Your new reality.
Dealing with dementia, Alzheimer’s and cognitive impairment is wrenching. As a caregiver, you are wrestling with the loss of the person you knew and who knew you–of a relationship built on shared history. What happened to that parent or grandparent you could always count on to be deeply interested in you and your family? With early onset Alzheimer’s, the losses are even more pronounced. The roles have been dramatically upended.
Alzheimer’s, for example, is progressive. You can’t change the course of the disease, but you can change your expectations. Focusing on what your family member can do (and enjoys)—not what she can’t do—will make a difference.
Issues to Consider
Getting the facts.
Naturally, you’re overwhelmed, but now is the time to stay connected to others and to educate yourself on the disease and resources. Make sure you know what you’re facing. Learn about your parent’s disease and its typical course. If you can, anticipate issues and be ready.
What are their limitations? Are they capable of showering and feeding themselves, leaving the house, driving or doing errands? Memory issues may impair their judgment. They are more vulnerable to scammers and fraud.
Think physical safety. Is your parent all right alone, with help and/or with technology to check on them? Are there fixes you can do such as rearranging kitchen cabinets, getting rid of trip hazards (rugs or low-hanging cords), decluttering, installing motorized stairs, or converting the upstairs office into a room for live-in care?
Exploring the options.
If you need professional help, can you afford it? If not, what are the alternatives (i.e. move in with a family member, go to memory care)? Is staying home really the best for your parent, or would a place with people and activities make more sense?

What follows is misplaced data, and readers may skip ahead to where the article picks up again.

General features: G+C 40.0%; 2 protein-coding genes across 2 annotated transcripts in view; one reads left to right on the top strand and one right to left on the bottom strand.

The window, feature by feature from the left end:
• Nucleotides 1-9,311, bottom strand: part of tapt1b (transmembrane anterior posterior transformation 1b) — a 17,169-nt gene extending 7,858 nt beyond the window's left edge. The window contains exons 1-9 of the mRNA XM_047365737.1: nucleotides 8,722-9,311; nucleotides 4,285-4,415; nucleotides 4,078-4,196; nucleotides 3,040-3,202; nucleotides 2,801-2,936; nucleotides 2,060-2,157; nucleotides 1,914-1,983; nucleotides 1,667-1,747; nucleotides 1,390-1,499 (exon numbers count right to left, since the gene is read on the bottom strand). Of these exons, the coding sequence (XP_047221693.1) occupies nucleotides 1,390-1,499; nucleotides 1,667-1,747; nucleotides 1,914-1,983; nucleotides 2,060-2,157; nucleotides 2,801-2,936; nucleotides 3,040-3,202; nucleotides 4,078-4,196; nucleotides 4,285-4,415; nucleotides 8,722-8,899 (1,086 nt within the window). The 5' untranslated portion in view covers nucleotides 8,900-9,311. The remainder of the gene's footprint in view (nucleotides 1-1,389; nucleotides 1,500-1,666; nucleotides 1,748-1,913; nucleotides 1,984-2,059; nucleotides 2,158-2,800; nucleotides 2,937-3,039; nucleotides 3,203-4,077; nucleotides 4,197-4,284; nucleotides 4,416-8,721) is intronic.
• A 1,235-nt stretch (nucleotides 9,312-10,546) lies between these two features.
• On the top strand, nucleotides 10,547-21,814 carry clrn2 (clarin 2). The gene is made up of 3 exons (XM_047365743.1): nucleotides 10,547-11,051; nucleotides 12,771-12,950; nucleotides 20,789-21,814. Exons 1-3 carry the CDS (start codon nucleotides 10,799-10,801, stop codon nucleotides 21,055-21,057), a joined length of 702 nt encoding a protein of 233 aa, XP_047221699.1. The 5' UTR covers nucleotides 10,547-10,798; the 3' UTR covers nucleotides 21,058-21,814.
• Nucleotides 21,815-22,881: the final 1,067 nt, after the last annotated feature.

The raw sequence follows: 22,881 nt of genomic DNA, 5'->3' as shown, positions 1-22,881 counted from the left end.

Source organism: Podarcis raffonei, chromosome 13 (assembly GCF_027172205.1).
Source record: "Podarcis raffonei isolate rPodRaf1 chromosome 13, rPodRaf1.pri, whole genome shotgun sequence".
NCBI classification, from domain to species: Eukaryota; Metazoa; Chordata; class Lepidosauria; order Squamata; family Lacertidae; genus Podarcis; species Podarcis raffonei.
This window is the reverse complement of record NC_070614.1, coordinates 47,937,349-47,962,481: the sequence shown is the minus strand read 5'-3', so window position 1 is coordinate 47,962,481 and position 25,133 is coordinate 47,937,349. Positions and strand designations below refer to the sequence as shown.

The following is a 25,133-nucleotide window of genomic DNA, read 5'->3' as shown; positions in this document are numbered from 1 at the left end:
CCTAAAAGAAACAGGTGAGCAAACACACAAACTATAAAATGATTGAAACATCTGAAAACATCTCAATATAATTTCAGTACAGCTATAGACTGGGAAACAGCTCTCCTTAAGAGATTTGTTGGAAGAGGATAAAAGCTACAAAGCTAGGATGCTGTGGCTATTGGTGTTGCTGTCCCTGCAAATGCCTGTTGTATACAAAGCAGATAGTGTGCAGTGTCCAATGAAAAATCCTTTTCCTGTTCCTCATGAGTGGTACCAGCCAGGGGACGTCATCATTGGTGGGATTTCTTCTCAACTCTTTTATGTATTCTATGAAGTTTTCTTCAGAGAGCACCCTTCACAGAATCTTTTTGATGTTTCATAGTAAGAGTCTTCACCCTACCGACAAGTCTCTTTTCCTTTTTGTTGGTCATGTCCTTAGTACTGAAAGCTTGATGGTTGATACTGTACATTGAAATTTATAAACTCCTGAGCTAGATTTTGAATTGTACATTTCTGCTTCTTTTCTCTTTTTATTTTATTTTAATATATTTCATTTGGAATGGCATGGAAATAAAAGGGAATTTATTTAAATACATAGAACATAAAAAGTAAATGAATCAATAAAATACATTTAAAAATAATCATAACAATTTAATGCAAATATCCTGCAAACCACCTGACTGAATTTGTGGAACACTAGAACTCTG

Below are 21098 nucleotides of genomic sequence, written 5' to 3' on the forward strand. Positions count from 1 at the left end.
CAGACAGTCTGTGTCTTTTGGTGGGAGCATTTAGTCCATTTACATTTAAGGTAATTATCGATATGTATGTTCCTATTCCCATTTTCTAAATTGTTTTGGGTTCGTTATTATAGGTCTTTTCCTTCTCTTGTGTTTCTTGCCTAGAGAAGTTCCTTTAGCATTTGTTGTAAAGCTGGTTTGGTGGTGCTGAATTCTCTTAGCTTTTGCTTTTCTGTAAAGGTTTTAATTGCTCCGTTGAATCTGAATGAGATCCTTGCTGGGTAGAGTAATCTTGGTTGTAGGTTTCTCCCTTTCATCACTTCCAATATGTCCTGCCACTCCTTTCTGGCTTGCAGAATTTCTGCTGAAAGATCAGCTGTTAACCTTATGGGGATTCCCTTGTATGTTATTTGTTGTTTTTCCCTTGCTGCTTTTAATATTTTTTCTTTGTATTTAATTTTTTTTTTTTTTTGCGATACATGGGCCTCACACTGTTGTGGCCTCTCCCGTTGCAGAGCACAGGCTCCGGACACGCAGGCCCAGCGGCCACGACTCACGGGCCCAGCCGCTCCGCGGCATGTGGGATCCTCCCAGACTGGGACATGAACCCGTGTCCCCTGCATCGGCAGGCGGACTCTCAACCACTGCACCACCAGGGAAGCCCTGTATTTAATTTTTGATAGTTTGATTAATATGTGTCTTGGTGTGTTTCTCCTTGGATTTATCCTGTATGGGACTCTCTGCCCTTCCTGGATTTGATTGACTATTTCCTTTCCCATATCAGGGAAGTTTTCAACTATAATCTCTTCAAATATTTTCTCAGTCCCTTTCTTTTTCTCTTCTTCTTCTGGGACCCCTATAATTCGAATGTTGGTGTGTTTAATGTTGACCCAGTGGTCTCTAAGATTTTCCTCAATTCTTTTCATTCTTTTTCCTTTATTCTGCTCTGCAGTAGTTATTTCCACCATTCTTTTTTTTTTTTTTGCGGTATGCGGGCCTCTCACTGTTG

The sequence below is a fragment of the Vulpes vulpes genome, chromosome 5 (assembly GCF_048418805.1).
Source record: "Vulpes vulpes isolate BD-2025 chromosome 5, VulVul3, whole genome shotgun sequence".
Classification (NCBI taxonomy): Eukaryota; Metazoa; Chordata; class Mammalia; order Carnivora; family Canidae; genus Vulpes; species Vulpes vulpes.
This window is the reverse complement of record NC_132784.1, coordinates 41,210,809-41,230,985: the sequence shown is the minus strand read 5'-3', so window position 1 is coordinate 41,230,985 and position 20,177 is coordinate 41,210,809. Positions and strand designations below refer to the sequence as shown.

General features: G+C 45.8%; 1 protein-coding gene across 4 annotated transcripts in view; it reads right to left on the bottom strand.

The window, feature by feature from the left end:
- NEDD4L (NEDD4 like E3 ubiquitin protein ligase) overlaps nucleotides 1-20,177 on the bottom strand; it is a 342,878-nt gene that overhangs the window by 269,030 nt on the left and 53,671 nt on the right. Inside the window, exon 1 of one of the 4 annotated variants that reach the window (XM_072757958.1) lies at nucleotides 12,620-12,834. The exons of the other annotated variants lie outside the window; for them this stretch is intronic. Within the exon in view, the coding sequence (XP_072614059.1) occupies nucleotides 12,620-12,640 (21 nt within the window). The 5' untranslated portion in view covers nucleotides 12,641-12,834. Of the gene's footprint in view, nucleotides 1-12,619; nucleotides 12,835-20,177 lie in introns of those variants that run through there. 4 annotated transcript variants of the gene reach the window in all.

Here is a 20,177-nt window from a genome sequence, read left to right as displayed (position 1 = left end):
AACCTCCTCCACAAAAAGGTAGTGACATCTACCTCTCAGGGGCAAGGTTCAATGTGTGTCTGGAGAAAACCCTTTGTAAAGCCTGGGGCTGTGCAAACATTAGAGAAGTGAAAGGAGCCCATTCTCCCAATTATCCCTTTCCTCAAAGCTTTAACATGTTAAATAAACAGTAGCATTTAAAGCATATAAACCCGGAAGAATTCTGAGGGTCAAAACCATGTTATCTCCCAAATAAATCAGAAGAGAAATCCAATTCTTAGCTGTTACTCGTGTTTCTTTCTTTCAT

Keep a list of resources so you don’t have to scramble at the last second. Not knowing where to go will limit choices.
Don’t forget your mental health.
How’s your mental state? Taking care of yourself physically and emotionally will let you be a better caregiver—and keep you healthy.
Dementia is draining for caregivers. Don’t try to do everything yourself. Appeal to each family member’s strengths and give them options. Can they arrange meals, handle Mom’s finances, visit a couple of adult day care programs, interview caregivers, explore home technology or take Dad to the doctor?
Still having fun together.
Yes, their world may be shrinking, but your family member can still have a good time—and you can still do activities together. Think about what your parent has always enjoyed—a walk on the beach, listening to music, going out to eat or being around the grandchildren.
There are creative arts programs at museums, the movies, and theatres geared to those with dementia (and their caregivers). Even when other abilities are diminished, creativity still persists. Research shows benefits from their participation in the arts include better attention, engagement and mood and the triggering of long-term memories. It can be a special way for you and your parent to connect.
More places are becoming “dementia friendly communities.” There, clerks at grocery and clothing stores, for instance, are trained to help dementia customers. Some communities have regular get-togethers around town for adults with dementia and their caregivers – something to look for in your city.